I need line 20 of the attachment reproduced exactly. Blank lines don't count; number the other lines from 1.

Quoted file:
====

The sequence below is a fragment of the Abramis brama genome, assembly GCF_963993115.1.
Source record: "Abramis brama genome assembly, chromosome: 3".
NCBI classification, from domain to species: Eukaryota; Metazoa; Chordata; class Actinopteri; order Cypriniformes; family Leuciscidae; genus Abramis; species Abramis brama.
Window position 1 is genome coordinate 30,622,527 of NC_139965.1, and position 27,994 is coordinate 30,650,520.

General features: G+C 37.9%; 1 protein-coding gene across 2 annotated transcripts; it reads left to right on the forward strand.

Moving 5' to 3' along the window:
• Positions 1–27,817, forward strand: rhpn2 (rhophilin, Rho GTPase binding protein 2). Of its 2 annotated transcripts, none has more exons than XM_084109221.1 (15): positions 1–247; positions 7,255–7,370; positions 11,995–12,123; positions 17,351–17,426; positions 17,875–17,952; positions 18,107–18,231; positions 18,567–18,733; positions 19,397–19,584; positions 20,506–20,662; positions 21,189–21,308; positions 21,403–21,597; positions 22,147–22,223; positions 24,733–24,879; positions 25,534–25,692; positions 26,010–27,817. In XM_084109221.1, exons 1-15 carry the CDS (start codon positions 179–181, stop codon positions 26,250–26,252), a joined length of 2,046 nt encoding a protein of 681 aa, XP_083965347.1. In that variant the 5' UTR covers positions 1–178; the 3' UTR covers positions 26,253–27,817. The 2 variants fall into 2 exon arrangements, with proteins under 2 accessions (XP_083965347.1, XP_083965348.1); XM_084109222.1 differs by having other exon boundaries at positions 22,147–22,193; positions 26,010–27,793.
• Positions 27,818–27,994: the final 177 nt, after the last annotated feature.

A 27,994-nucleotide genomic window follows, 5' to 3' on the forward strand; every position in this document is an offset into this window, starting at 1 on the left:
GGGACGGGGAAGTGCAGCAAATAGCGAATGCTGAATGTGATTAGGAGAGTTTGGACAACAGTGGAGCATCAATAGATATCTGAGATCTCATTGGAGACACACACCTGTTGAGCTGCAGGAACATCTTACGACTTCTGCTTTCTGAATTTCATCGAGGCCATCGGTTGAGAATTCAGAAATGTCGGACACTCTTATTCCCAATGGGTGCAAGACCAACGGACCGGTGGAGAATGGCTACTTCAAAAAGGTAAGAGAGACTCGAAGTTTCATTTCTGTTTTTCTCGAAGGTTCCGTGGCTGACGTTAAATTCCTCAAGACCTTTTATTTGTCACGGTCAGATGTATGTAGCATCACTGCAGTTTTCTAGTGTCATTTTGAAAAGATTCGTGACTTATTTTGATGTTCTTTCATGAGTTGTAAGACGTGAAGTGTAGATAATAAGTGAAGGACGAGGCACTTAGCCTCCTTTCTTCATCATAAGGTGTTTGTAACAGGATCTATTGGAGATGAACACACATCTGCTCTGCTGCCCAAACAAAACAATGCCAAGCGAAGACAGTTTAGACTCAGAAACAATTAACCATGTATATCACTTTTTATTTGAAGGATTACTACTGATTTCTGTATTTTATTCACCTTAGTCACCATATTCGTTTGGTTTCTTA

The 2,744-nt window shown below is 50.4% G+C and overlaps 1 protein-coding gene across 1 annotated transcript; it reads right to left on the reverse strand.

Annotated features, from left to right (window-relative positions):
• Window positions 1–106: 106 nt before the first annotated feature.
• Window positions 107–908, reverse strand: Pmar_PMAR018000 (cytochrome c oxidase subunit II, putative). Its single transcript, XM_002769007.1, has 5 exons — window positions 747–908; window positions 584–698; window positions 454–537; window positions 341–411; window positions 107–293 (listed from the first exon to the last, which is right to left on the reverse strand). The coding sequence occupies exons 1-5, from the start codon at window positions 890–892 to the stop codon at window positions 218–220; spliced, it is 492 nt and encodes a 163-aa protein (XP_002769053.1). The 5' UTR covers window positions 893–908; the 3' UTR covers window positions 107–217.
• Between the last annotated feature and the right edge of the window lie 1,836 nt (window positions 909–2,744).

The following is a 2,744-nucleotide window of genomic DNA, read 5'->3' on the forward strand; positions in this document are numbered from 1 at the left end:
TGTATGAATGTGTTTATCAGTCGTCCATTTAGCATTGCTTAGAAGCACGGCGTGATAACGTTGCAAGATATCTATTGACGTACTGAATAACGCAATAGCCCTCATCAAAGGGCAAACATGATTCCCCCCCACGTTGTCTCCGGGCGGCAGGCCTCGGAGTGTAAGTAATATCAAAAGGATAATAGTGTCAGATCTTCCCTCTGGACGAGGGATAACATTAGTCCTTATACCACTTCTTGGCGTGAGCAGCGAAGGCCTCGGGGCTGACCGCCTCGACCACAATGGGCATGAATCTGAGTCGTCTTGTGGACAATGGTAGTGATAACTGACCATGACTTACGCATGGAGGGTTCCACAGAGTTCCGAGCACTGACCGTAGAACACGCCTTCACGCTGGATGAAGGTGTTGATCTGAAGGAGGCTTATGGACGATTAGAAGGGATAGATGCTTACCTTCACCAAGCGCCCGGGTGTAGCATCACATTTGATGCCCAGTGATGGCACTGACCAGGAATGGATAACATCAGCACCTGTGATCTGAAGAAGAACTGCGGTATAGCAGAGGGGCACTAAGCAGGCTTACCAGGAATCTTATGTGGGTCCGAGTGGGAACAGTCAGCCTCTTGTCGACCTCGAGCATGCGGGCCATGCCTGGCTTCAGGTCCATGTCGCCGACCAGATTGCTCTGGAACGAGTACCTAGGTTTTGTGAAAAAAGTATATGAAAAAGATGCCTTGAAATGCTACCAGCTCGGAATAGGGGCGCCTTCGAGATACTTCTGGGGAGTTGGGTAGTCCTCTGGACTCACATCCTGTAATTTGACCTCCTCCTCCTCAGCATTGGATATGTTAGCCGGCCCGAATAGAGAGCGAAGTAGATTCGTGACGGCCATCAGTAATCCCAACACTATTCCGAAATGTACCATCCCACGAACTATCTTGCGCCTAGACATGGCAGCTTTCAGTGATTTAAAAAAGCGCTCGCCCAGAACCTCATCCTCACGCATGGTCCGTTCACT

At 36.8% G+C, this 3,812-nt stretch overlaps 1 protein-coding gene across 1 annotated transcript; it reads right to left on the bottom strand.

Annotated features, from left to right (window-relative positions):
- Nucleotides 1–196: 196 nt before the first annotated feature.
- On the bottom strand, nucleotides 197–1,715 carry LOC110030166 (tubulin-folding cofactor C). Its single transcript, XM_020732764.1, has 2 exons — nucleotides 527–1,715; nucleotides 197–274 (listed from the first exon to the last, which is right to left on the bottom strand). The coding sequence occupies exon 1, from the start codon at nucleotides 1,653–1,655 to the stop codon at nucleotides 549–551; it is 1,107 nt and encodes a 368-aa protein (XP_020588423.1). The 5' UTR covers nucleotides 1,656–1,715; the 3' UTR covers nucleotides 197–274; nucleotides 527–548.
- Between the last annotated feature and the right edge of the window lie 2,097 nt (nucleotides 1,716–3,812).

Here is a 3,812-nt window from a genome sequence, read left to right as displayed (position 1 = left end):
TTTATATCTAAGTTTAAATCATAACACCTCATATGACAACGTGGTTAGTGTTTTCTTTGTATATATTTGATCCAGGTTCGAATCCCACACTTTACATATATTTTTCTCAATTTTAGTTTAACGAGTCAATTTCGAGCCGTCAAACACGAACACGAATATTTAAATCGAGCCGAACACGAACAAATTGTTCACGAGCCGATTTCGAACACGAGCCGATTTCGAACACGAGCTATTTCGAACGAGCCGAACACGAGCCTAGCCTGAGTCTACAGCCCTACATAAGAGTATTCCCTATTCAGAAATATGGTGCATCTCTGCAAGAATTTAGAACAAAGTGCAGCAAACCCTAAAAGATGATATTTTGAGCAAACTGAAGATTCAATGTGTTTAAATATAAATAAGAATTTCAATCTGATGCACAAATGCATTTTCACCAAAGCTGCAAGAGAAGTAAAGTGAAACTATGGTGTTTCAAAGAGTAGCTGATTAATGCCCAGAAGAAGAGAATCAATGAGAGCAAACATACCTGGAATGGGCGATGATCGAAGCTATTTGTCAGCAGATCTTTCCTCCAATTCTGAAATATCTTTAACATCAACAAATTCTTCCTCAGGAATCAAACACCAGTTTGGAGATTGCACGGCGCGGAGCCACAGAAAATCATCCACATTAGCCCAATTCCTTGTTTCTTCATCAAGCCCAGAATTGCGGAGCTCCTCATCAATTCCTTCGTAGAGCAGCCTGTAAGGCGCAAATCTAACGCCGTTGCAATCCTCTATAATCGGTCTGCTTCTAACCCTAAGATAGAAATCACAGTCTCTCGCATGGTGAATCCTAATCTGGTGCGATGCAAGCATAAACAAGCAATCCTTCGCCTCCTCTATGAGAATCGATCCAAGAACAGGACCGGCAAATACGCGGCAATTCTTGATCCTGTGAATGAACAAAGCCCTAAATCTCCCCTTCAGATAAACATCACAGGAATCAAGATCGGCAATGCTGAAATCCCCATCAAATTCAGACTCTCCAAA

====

- Nucleotides 1–196: 196 nt before the first annotated feature.